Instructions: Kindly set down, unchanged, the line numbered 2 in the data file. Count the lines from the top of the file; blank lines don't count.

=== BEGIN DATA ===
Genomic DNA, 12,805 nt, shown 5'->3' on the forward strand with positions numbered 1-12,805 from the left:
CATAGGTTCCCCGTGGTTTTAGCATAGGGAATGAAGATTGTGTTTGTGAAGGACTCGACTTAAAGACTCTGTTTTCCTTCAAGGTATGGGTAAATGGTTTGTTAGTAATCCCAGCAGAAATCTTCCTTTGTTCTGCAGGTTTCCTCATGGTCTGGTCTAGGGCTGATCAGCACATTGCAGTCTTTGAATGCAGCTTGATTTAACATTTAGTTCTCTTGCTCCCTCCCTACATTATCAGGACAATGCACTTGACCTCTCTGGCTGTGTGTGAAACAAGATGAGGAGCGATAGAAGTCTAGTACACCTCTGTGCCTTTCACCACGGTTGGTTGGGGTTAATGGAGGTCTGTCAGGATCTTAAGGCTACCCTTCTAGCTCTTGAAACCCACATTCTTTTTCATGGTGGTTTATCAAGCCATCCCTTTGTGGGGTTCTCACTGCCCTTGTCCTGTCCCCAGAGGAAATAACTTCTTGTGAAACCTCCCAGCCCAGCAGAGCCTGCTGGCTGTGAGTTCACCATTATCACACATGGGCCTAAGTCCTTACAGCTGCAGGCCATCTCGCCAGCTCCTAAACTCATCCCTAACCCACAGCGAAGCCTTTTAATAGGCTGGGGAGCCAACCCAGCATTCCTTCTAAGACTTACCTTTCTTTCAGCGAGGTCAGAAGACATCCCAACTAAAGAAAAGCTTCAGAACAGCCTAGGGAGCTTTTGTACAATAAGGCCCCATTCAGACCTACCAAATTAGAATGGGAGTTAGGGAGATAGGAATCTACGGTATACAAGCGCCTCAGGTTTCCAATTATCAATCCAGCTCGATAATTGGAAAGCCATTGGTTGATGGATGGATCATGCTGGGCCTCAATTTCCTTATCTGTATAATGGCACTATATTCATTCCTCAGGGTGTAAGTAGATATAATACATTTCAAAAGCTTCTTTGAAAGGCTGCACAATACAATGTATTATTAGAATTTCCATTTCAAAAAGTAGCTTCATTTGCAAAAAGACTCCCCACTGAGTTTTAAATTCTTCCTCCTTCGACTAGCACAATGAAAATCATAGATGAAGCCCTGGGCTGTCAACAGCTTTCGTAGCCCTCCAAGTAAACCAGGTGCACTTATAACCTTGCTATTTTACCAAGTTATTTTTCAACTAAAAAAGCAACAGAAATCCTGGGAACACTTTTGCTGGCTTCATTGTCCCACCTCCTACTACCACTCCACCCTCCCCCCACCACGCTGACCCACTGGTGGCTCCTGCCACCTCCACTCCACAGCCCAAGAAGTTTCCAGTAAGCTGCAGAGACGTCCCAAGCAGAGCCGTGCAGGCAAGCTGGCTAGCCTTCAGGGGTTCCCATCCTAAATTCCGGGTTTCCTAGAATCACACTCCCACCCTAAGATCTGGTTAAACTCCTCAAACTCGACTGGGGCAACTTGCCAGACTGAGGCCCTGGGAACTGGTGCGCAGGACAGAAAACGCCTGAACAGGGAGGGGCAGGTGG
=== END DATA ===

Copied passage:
CATAGGTTCCCCGTGGTTTTAGCATAGGGAATGAAGATTGTGTTTGTGAAGGACTCGACTTAAAGACTCTGTTTTCCTTCAAGGTATGGGTAAATGGTTTGTTAGTAATCCCAGCAGAAATCTTCCTTTGTTCTGCAGGTTTCCTCATGGTCTGGTCTAGGGCTGATCAGCACATTGCAGTCTTTGAATGCAGCTTGATTTAACATTTAGTTCTCTTGCTCCCTCCCTACATTATCAGGACAATGCACTTGACCTCTCTGGCTGTGTGTGAAACAAGATGAGGAGCGATAGAAGTCTAGTACACCTCTGTGCCTTTCACCACGGTTGGTTGGGGTTAATGGAGGTCTGTCAGGATCTTAAGGCTACCCTTCTAGCTCTTGAAACCCACATTCTTTTTCATGGTGGTTTATCAAGCCATCCCTTTGTGGGGTTCTCACTGCCCTTGTCCTGTCCCCAGAGGAAATAACTTCTTGTGAAACCTCCCAGCCCAGCAGAGCCTGCTGGCTGTGAGTTCACCATTATCACACATGGGCCTAAGTCCTTACAGCTGCAGGCCATCTCGCCAGCTCCTAAACTCATCCCTAACCCACAGCGAAGCCTTTTAATAGGCTGGGGAGCCAACCCAGCATTCCTTCTAAGACTTACCTTTCTTTCAGCGAGGTCAGAAGACATCCCAACTAAAGAAAAGCTTCAGAACAGCCTAGGGAGCTTTTGTACAATAAGGCCCCATTCAGACCTACCAAATTAGAATGGGAGTTAGGGAGATAGGAATCTACGGTATACAAGCGCCTCAGGTTTCCAATTATCAATCCAGCTCGATAATTGGAAAGCCATTGGTTGATGGATGGATCATGCTGGGCCTCAATTTCCTTATCTGTATAATGGCACTATATTCATTCCTCAGGGTGTAAGTAGATATAATACATTTCAAAAGCTTCTTTGAAAGGCTGCACAATACAATGTATTATTAGAATTTCCATTTCAAAAAGTAGCTTCATTTGCAAAAAGACTCCCCACTGAGTTTTAAATTCTTCCTCCTTCGACTAGCACAATGAAAATCATAGATGAAGCCCTGGGCTGTCAACAGCTTTCGTAGCCCTCCAAGTAAACCAGGTGCACTTATAACCTTGCTATTTTACCAAGTTATTTTTCAACTAAAAAAGCAACAGAAATCCTGGGAACACTTTTGCTGGCTTCATTGTCCCACCTCCTACTACCACTCCACCCTCCCCCCACCACGCTGACCCACTGGTGGCTCCTGCCACCTCCACTCCACAGCCCAAGAAGTTTCCAGTAAGCTGCAGAGACGTCCCAAGCAGAGCCGTGCAGGCAAGCTGGCTAGCCTTCAGGGGTTCCCATCCTAAATTCCGGGTTTCCTAGAATCACACTCCCACCCTAAGATCTGGTTAAACTCCTCAAACTCGACTGGGGCAACTTGCCAGACTGAGGCCCTGGGAACTGGTGCGCAGGACAGAAAACGCCTGAACAGGGAGGGGCAGGTGG